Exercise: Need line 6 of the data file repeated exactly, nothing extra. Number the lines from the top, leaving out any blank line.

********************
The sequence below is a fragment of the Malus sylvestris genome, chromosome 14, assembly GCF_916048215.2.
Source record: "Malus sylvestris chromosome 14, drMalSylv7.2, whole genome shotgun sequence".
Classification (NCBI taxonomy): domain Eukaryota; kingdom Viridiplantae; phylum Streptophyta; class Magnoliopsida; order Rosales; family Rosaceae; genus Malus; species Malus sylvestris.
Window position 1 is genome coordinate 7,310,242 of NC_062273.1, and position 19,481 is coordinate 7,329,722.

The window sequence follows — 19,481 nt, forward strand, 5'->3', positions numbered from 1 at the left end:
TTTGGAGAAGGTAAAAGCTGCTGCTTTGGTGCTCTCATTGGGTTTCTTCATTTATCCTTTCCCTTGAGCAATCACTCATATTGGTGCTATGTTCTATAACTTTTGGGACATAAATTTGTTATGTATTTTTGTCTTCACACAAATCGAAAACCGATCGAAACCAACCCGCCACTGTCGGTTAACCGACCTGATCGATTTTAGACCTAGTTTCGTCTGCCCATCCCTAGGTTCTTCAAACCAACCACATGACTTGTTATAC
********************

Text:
TTTGGAGAAGGTAAAAGCTGCTGCTTTGGTGCTCTCATTGGGTTTCTTCATTTATCCTTTCCCTTGAGCAATCACTCATATTGGTGCTATGTTCTATAACTTTTGGGACATAAATTTGTTATGTATTTTTGTCTTCACACAAATCGAAAACCGATCGAAACCAACCCGCCACTGTCGGTTAACCGACCTGATCGATTTTAGACCTAGTTTCGTCTGCCCATCCCTAGGTTCTTCAAACCAACCACATGACTTGTTATAC